When it comes to hiring, a lot of companies do everything to increase joining ratio but are often unsuccessful. They look at salaries, they look at their responsiveness, they look at their Glassdoor reviews to increase their joining ratio, but it seems there is something more they often miss.
But before going into the way to increase joining ratio, let me share a story I read recently and found it fascinating.
A story of creativity
Long time ago, a lady started a real estate firm and wanted to hire the best salespeople. But she knew she didn’t stand a chance since her company was unknown and the best people would rather work for her established competitors.
Familiar? Many of us have faced this situation before. But what she did to solve this is no way common.
- She publishes a job ad that says: “Sales, Real Estate. ONE EMPTY DESK. Only one desk available for a positive, high-energy position wishing to earn large commissions. Exceptional company. No experience necessary. “
- The next day, when someone calls about the job, the receptionist picks up first and puts the candidate on hold to be “connected to the company President.” She picks up and tells the candidate that the position has already been filled.
- The candidate is shocked since the job listing ad has only been up for one day. She explains how her company has a long waiting list and that positions are often filled right away before the ad even shows up in the newspapers.
- The callers are always disappointed. Before they hang up, She offers to meet them saying “ new positions open up from time to time, so why don’t we get together and meet in case of another opportunity.”
- She sets up 16 appointments this way and schedules them all within the same 3 hour window. The next day, as she had planned, each candidate shows up to see 3 other people already waiting.
Just for record, this lady was Barbara Corcoran, the real estate tycoon with $65M networth and an investor appearing in the show Shark Tank.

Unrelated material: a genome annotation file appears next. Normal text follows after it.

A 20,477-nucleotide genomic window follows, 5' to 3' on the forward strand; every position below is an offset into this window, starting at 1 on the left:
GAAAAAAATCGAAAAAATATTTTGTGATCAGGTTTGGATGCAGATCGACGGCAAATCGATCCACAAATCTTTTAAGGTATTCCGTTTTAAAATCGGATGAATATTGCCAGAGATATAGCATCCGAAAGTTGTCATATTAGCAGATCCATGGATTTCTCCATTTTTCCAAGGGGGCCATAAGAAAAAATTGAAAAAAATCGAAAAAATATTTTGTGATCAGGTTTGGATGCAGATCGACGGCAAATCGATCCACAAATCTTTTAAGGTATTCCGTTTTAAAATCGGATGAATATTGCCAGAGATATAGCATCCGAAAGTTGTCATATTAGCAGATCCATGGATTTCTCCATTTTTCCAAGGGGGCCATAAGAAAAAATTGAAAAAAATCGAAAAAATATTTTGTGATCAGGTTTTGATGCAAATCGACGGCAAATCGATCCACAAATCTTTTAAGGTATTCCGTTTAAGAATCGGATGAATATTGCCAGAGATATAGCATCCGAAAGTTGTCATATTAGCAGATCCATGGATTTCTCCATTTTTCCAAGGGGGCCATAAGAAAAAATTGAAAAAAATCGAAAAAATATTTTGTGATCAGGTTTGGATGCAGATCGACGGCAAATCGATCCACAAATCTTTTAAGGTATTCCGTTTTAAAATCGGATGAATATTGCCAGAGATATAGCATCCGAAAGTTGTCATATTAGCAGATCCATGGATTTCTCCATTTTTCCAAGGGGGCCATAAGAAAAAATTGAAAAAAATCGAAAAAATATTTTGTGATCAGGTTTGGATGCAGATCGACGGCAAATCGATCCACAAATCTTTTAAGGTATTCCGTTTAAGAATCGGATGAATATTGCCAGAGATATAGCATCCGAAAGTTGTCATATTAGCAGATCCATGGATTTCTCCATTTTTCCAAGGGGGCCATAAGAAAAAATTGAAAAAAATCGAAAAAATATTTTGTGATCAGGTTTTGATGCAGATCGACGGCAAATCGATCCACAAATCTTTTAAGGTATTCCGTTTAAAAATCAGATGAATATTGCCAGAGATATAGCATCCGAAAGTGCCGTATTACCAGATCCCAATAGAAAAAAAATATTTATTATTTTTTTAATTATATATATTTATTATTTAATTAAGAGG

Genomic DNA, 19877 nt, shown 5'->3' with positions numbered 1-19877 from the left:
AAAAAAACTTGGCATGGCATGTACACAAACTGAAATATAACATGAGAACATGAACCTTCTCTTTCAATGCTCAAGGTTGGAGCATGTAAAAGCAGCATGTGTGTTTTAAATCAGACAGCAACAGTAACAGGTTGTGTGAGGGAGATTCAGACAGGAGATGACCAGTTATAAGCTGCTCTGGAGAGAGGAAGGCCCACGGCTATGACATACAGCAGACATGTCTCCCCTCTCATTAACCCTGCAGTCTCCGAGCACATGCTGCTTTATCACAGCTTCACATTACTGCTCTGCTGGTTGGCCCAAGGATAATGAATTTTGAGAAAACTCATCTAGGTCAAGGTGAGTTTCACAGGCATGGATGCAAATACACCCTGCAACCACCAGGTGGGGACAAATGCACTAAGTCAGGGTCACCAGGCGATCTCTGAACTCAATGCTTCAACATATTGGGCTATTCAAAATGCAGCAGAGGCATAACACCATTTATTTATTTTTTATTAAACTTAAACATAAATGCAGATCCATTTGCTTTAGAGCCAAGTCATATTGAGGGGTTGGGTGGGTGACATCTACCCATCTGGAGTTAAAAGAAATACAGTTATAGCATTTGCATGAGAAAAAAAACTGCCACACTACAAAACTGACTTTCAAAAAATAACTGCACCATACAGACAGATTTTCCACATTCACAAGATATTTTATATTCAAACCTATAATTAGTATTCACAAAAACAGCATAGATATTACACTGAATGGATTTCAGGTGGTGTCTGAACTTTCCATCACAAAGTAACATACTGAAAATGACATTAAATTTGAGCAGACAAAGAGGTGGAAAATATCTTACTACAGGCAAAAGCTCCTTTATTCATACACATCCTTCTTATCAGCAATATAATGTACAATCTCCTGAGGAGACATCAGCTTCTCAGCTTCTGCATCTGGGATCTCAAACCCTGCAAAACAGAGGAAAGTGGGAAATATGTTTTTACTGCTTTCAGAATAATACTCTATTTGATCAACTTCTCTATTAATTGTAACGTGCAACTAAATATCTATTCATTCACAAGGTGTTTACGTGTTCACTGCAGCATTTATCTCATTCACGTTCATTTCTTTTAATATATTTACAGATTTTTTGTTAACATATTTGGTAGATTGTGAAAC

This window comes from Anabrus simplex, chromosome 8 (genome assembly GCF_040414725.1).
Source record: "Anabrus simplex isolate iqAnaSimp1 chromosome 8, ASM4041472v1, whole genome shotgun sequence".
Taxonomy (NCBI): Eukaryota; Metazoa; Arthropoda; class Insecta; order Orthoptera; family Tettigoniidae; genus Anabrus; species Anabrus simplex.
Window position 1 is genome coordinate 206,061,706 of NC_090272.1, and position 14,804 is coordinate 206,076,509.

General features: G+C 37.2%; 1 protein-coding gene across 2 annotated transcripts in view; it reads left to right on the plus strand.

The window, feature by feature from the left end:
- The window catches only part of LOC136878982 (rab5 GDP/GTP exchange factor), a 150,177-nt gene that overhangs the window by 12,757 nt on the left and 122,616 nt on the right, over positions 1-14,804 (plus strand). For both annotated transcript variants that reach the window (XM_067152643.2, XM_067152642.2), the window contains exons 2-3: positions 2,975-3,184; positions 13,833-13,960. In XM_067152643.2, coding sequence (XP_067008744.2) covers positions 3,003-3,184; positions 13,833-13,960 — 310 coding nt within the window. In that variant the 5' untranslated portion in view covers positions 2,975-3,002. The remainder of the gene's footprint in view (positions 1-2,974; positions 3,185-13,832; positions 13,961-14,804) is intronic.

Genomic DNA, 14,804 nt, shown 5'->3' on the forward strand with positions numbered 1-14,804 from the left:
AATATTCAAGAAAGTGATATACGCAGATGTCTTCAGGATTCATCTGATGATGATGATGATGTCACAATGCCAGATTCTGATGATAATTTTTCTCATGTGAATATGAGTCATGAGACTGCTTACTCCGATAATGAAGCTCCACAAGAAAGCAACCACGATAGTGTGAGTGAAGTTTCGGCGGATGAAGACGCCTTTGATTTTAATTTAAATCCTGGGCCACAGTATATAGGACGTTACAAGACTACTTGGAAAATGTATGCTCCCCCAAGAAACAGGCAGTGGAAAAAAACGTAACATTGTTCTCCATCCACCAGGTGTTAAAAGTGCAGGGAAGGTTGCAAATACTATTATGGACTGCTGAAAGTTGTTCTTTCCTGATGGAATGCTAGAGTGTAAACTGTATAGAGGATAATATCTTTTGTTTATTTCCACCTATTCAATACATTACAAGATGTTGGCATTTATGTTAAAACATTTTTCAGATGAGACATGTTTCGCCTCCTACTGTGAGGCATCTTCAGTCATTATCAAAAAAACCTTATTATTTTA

Okay, this wasn’t ethical, but there is a bigger lesson here
Granted that most of us won’t do what Barbara resorted to doing. Lying and presenting a fake picture of our company can perhaps help us hire them but won’t sure retain them.
But if we zoom out and see beyond the lies, what Barbara really did is simple.
She researched about her candidates and crafted the right candidate experience
Usually, when we think of candidate experience, we think a bit narrowly. We think of:
- how the candidates will see our job and company
- how will they apply
- what messages they will get
- what kind of interview experience they will have
- offer and negotiation
But what Barbara did was to make every touch point count:
- Even before the candidates apply, they see a company that is making a bold statement.
- Everyone values something more when they can’t get it. She used this simple fact to make people more interested.
- If there is more competition for something, we want it even more. She again used this fact by inviting them to visit their office during the same time period.
Planning your candidate experience is crucial
A lot of companies I talk to are great companies. They each have their unique differences – some offer great work, some have great team members, some have a great culture.
But still, the people they want to attract, don’t end up joining them.
The problem is often that while these companies have the right ingredients, they don’t plan and control the ideal candidate experience.
The key point is – do you know what matters to your target candidates and how you can highlight it in your hiring process?
Let me take some examples:
- A lot of companies want to hire solid programmers. And what they do? They just use the big words and give hard programming questions in the interview process.But these things don’t give any idea to the candidate about the kind of work you do.On the other hand, making some open source tools or writing a few blog posts where your team has described how they solved some hard problems can not only attract but also position your company strongly in their minds. These blog posts or links can be strategically placed in the job description or in the first message you send to the candidates or even in your email signature.
- Let’s say you want to attract freshers. You know that their joining depends on the company’s reputation (since their parents have a lot of say in their first job). May be after offering them a job, you could do a 10 min Zoom call with their parents to highlight why your company is the right place for their children. Or may be make a video that their parents can watch about your company to become sure of your reputation?
These small things can actually make a big difference in your hiring process. By not only attracting the right candidates but also in increasing your joining ratio.
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This post is a part of The Modern Recruiter initiative to help hire better in 2020 and beyond.
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